2:22 PM

On page 133 of Greg's book, Treasure in a Cornfield, this case of canned oysters was found in the stern (rear end of the steamboat). The box reads 2 Doz 1 lb. Cans Fresh Cove Oysters Price & Littig Baltimore. The side you don't see say T & P St Louis...(Tracy & Papin Logan on the other side- if memory serves me). 
Below- see the 1860 Wood's City Directory which shows several listing for the business- Price & Littig

Augustus Price operated the cannery at McElderry's Wharf which is now in the tourist section of the Baltimore Inner Harbor. Luther Littig was the salesman for the firm. Years ago, a wonderful historian sent me her PhD thesis on Oyster Canneries in Baltimore and thanks to her here's an add for their store on West Pratt Street. (Littig was the salesman and Baldwin was listed as a previous partner, but I think they were somehow still connected when Arabia sank.)

 I attended graduate school in the mid 1980s only a few streets away from the Inner Harbor and recall before the area was renovated Townhouses were being sold for $5,000.


In my St Louis Salesman's story, Oysters were one of his delicacy's he enjoyed in while on his trip east,
"Stopped off at the Brandseth House in New York.  It is kept on the European plan -- i.e. you can eat when you please and what you please and pay only for what you call for.  -- the charge is 75 cents per day for room. I had the best one there that I have had since I started this trip. 6 1/4 cents for boots blackened and regular printed prices for every dish on the bill of fare.  -- For one half dozen good large oysters stewed and plenty of crackers -- 12 1/2 cents.  So I ate chiefly oysters.  -- I found that about one dollar per day furnished me fare that I greatly preferred to any I can get in a No. 1, $2 per day Hotel.-There is no hotel of this kind in Boston.  -- Had there been I would have stopped at it. - I predict that ere many years such hotels will be more numerous and our cities then such as we have now."
For those who have been reading my blog since the very beginning, I posted for weeks this man's journal. He was a St. Louis Salesman visiting chinaware manufacturers in the east. If you haven't read this go back to my early postings, you won't regret it.

Since this salesman never wrote his name in his journal, I wrote many, many blogs titled, "Seeking a Name for my Salesman". Haunted, I spent hours, days and weeks on a wild goose chase for any solid evidence uncovering every stone. I narrowed it down to several men a few months ago and now based on the facts (City Directories, Patent documents, Law Suits, and the Journal)  I can make announce to the world his name is Amos Broadnax!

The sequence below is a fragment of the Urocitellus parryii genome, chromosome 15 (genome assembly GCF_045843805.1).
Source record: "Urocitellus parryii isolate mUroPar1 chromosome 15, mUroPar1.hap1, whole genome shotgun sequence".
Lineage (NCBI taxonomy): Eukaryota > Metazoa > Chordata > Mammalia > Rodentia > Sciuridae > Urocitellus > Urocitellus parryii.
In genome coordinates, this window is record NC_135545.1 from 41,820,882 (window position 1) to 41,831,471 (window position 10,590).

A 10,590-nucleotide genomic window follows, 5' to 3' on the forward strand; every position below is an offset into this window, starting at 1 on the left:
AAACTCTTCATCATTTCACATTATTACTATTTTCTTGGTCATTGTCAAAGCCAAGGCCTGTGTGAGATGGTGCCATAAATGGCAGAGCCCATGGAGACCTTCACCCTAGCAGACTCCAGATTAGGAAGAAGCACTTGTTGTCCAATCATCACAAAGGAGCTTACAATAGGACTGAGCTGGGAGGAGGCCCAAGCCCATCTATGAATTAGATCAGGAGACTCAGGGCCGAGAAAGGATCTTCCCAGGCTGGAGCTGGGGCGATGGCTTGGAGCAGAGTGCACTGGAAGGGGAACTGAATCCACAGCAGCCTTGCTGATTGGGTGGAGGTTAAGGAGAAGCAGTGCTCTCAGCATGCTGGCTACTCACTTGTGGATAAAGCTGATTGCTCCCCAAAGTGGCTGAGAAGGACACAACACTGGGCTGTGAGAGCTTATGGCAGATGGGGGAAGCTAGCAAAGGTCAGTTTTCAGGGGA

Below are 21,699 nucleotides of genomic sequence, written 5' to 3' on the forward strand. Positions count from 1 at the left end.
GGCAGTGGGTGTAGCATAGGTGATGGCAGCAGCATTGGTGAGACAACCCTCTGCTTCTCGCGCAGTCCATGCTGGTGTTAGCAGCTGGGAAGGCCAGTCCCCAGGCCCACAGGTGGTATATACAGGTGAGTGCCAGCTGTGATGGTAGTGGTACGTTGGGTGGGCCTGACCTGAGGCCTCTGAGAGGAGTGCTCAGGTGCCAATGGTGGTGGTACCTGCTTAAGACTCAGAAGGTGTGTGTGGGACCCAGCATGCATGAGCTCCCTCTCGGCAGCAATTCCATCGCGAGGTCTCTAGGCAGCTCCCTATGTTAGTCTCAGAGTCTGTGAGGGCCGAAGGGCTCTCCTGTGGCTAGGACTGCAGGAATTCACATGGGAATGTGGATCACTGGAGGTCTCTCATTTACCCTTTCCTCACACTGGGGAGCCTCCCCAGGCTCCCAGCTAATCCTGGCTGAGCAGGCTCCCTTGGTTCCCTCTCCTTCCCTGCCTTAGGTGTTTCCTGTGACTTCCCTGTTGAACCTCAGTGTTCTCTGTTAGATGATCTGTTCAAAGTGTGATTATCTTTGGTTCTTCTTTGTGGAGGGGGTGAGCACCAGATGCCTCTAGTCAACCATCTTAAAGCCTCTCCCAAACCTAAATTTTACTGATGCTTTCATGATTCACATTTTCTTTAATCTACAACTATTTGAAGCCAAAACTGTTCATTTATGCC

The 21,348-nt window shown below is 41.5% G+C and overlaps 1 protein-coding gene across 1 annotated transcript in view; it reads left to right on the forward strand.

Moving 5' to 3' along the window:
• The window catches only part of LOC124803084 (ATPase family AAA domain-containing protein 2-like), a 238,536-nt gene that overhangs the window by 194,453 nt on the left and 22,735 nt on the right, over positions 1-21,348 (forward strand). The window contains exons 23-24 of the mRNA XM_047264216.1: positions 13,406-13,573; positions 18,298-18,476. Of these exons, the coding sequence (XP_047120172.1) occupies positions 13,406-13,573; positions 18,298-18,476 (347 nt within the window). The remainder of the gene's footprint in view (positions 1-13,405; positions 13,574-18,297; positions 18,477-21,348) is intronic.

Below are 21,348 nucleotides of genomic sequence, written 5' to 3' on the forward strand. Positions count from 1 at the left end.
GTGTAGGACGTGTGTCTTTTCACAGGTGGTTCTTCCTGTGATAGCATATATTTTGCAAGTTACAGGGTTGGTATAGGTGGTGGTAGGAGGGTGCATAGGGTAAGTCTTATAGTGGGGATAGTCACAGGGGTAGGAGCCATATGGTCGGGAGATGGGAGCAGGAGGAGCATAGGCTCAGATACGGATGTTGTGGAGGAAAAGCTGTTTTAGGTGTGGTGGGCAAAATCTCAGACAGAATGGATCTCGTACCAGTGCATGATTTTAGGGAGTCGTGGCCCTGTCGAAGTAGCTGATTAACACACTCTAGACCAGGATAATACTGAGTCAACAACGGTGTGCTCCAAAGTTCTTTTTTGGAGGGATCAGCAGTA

What a relief to finally see the pieces of the puzzle fit together. Amos was thrilled by the US Patent Office and seemed to be interested in everything from arts, architecture, culture and the antislavery movement. He seemed to be drawn to science as he wrote,
"January 1st 1857
I noticed in a newspaper recently that some agricultural society in the South Have offered a reward of $10,000 to any person who will discover a remedy or prevention for the boll worm. It occurs to me that inoculation of cash plants at the proper time with some salt, alkaline, acid, resin; oil or other mineral, vegetable or animal product might and probably would prevent the development of the eggs of the insect or so change the qualities of the vegetable fiber on which it feeds as to hinder its growth and cause it to death.  -- -- I think the idea is worth experimenting on."  
He gave us the experience of traveling by steamboat, train and stage and an meet leading chinaware manufacturer's. Besides the places Amos visited, Amos met people who made a major contribution.
Harriett Beecher Stowe's book, Uncle Tom's Cabin may not have been published or as widely read unless it first printed in installments in Dr. Gamaliel Baily Jr. newspaper, The National Era.
Doctor Albert C. Koch is a paleontologist and operated a museum in St. Louis during the 1830s- 1840s and who's dinosaur bones are still in the British Museum.
Rev Theodore Parker Unitarian minister, who preached to thousands at the Boston Music Hall and actively was part of the Vigilance Committee who aids fugitive slaves.
Mr. Oliver Byrne, a well-known and justly celebrated engineer, both civil and military. He built bridges.
Mr. Jonathan Koons and his spiritual room where people were tricked into seeing ghosts.
Amos Broadnax left the clay works and became a St Louis patent agent helping inventors file their patents just like Mr Robbins did for him. Broadnax's own idea for a patent to transport freight by balloon never got off the ground but this experience made him an expert in preparing all the required forms. In 1860 he was still working as a Patent Agent in St Louis, but relocates east some time after- possibly when the Civil War broke out.